The ALJ’s decision became the final decision of the Commissioner on April 10, 2013, when the Appeals Council denied plaintiff’s request for review (Tr. 1-6), and this action followed.

In her motion for judgment on the pleadings, plaintiff contends that the Commissioner’s determination should be reversed because the ALJ’s RFC determination was not based on substantial evidence in that the ALJ improperly based her decision on her own medical expertise. Additionally, she argues that the ALJ failed to meaningfully consider the medical opinion evidence of record as to plaintiff’s mental health functioning and improperly failed to order an intelligence examination of the plaintiff. See Items 8-1, 13. The government contends that the Commissioner’s determination should be affirmed because the ALJ’s decision is based on substantial evidence. See Item 11.


I. Scope of Judicial Review

The Social Security Act provides that, upon district court review of the Commissioner`s decision, “[t]he findings of the Commissioner . . . as to any fact, if supported by substantial evidence, shall be conclusive. …” 42 U.S.C. § 405(g). Substantial evidence is defined as evidence which “a reasonable mind might accept as adequate to support a conclusion.” Consolidated Edison Co. v. NLRB, 305 U.S. 197, 229 (1938), quoted in Richardson v. Perales, 402 U.S. 389, 401 (1971) ; see also Tejada v. Apfel, 167 F.3d 770, 773-74 (2d Cir. 1999) . The substantial evidence test applies not only to findings on basic evidentiary facts, but also to inferences and conclusions drawn from the facts. Giannasca v. Astrue, 2011 WL 4445141, at *3 (S.D.N.Y. Sept. 26, 2011) (citing Rodriguez v. Califano, 431 F. Supp. 421, 423 (S.D.N.Y. 1977) ).

Under these standards, the scope of judicial review of the Commissioner’s decision is limited, and the reviewing court may not try the case de novo or substitute its findings for those of the Commissioner. Richardson, 402 U.S. at 401 ; see also Cage v. Comm’r of Soc. Servs., 692 F.3d 118, 122 (2d Cir. 2012) . The court’s inquiry is “whether the record, read as a whole, yields such evidence as would allow a reasonable mind to accept the conclusions reached” by the Commissioner. Sample v. Schweiker, 694 F.2d 639, 642 (9th Cir. 1982), quoted in Hart v. Colvin, 2014 WL 916747, at *2 (W.D.N.Y. Mar. 10, 2014) .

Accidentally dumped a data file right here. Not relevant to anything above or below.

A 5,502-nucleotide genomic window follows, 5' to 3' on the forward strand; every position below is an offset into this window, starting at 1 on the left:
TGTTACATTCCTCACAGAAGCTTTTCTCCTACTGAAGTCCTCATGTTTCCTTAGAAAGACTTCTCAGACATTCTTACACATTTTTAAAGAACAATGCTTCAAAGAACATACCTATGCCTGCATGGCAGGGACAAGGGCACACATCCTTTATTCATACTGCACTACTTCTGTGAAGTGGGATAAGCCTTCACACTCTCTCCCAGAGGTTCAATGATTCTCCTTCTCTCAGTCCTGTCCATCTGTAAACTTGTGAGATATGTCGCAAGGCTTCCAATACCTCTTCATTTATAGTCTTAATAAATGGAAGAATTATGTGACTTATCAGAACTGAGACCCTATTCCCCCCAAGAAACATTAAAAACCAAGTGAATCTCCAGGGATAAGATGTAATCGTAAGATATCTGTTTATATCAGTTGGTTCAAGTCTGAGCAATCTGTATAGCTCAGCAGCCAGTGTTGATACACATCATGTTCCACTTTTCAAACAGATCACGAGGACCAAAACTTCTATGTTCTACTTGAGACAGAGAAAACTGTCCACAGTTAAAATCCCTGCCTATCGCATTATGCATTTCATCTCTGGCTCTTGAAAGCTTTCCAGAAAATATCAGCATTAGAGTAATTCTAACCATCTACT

However, “[b]efore the insulation of the substantial evidence test comes into play, it must first be determined that the facts of a particular case have been evaluated in the light of correct legal standards.” Klofta v. Mathews, 418 F. Supp. 1139, 1411 (E.D.Wis. 1976), quoted in Sharbaugh v. Apfel, 2000 WL 575632, at *2 (W.D.N.Y. March 20, 2000) ; Nunez v. Astrue, 2013 WL 3753421, at *6 (S.D.N.Y. July 17, 2013) (citing Tejada, 167 F.3d at 773 ). “Failure to apply the correct legal standard constitutes reversible error, including, in certain circumstances, failure to adhere to the applicable regulations.” Kohler v. Astrue, 546 F.3d 260, 265 (2d Cir. 2008) (citations omitted). Thus, the Commissioner’s determination cannot be upheld when it is based on an erroneous view of the law, or misapplication of the regulations, that disregards highly probative evidence. See Grey v. Heckler, 721 F.2d 41, 44 (2d Cir. 1983) ; see also Johnson v. Bowen, 817 F.2d 983, 985 (2d Cir. 1987) (“Failure to apply the correct legal standards is grounds for reversal.”), quoted in McKinzie v. Astrue, 2010 WL 276740, at *6 (W.D.N.Y. Jan. 20, 2010) .